Ok, so I have a new goal. By the time I’m 55, my home will generate enough electricity to not only re-charge my electric vehicle, but also to sell the excess back to my local utility. Please understand that I’m well on my way already—there’s a photovoltaic system on my roof that was designed to provide about 85 percent of my annual demand. Why stop at 85 percent? Well, at the time, the theory went that since any energy generated at my place in excess of what I could use would flow back into the grid—from where my utility company could essentially sell it to my neighbors—there was no financial motive to produce more than I could use.
In the three years my system has been operating, this is pretty much how it has performed. Then an interesting phenomenon occurred. This spring, my wife, who operates a home-based business, was away for several months. In the first 30 days, my energy consumption matched, almost to the kilowatt-hour, the amount produced, resulting in a zero power bill. This happened again in the next month. In the third month, that meter must really have been spinning backwards, because I posted a credit! This became quite a motivator—sport almost—and I tried to double down on my conservation efforts to see how long I could stay in the black.
This week in Los Angeles, the City Council agreed to consider a feed-in tariff program for the Department of Water and Power. If approved, it could foment a large move into “distributed infrastructure,” which is very much a harbinger of the future. Roofs of buildings, large and small, could be retrofitted with solar arrays that generate many more watts than the facilities need, with the overage being sold back to DWP. In the cases of large warehouses with low power demand, this could add a nice little punch to the bottom line. It will help stimulate “green” business and manufacturing, too, and will inevitably push us closer to a massive paradigm shift.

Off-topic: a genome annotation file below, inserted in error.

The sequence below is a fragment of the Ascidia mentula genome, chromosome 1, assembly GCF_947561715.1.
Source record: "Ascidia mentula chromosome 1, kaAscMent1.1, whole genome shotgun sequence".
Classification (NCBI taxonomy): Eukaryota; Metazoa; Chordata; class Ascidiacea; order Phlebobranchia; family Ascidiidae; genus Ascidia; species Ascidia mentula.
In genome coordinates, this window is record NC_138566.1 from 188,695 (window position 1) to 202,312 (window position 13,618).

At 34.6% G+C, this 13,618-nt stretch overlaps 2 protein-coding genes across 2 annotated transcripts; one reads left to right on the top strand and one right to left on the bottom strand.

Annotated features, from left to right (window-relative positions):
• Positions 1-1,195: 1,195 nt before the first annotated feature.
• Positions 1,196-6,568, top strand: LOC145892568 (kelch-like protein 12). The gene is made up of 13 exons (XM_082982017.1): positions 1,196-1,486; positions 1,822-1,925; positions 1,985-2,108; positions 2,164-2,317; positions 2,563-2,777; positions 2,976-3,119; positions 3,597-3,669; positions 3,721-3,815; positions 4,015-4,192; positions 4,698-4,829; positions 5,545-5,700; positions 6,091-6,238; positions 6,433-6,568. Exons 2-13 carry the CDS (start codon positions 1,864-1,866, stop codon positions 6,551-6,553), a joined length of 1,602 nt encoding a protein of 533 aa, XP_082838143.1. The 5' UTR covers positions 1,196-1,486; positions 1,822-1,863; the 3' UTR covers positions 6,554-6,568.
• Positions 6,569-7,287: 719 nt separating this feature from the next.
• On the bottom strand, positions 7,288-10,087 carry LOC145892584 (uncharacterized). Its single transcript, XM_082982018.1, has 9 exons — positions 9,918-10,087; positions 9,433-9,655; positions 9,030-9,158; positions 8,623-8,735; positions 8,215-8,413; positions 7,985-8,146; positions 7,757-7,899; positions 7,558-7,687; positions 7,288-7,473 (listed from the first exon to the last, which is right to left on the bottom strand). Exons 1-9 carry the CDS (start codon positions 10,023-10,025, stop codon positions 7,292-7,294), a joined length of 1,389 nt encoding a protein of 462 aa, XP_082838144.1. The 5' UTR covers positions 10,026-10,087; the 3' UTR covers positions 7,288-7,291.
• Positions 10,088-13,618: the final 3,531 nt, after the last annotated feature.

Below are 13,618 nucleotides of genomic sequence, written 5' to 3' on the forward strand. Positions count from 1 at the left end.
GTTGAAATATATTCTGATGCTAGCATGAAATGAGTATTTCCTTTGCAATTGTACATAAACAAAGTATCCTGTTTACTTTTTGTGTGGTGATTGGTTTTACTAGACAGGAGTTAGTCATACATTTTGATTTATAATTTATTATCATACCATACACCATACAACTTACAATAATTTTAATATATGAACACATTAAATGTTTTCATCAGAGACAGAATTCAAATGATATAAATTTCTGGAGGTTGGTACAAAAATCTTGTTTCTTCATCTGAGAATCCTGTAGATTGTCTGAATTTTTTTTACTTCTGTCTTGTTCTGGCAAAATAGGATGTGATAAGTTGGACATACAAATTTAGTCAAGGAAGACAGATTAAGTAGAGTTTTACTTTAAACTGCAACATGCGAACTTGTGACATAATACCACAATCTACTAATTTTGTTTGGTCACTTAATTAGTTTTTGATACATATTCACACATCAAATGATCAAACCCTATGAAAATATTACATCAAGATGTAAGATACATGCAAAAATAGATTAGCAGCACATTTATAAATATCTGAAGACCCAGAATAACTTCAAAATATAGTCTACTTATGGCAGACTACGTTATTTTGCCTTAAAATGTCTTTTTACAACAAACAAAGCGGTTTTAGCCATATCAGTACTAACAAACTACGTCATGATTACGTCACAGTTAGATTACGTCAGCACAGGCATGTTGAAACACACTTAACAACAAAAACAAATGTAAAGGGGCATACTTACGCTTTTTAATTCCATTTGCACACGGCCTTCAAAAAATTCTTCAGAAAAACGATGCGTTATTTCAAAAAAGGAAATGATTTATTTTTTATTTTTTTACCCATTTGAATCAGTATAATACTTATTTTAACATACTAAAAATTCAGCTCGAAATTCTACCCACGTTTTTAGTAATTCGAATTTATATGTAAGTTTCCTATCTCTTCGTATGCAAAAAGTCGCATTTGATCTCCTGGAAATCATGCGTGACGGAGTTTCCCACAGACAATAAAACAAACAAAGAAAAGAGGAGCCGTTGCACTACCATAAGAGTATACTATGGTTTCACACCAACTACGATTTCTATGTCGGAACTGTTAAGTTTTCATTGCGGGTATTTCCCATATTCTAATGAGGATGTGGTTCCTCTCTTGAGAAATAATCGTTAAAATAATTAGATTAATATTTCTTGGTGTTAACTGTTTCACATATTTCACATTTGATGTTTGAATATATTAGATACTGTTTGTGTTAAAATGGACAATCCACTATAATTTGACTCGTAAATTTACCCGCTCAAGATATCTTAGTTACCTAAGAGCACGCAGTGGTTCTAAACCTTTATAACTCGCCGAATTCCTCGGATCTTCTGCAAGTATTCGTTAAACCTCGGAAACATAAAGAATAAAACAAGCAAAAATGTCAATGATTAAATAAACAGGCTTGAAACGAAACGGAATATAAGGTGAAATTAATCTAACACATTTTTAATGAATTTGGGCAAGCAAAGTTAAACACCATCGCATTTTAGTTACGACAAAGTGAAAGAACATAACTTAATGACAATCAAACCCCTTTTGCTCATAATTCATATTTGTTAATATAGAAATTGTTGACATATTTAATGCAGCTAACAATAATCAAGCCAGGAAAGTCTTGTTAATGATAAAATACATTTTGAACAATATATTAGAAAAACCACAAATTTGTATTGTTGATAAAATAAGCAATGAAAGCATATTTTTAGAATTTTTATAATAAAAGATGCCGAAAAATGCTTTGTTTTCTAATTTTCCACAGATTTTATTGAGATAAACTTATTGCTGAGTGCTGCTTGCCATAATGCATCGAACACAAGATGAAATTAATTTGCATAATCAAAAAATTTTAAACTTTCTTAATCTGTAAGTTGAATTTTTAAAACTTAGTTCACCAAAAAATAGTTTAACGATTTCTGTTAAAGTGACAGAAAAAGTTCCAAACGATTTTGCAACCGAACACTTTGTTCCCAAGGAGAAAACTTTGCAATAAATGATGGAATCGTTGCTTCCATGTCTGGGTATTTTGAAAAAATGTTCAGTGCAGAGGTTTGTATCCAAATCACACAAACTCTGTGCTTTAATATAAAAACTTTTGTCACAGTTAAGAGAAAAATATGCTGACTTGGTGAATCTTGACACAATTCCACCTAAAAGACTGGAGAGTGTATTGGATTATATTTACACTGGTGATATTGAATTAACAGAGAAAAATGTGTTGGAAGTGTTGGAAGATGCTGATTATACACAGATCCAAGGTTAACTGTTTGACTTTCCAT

Expect the utilities to squeal. After all, this will cut into their revenue stream. However, the potential of credit back for the PV systems will make the cost of their installation defensible for many more people, even some single family homeowners.
Like me. If DWP goes for this, our other California energy providers will follow. I have already reduced my electric bill dramatically; I would love to eliminate it completely, and have it instead become a modest revenue stream for me. (It probably won’t hurt re-sale value, either.) There’s 4.5 years left to accomplish this goal. Let’s get cracking!
(Daniel Gehman is principal at Thomas Cox Architects. He can be reached at [email protected])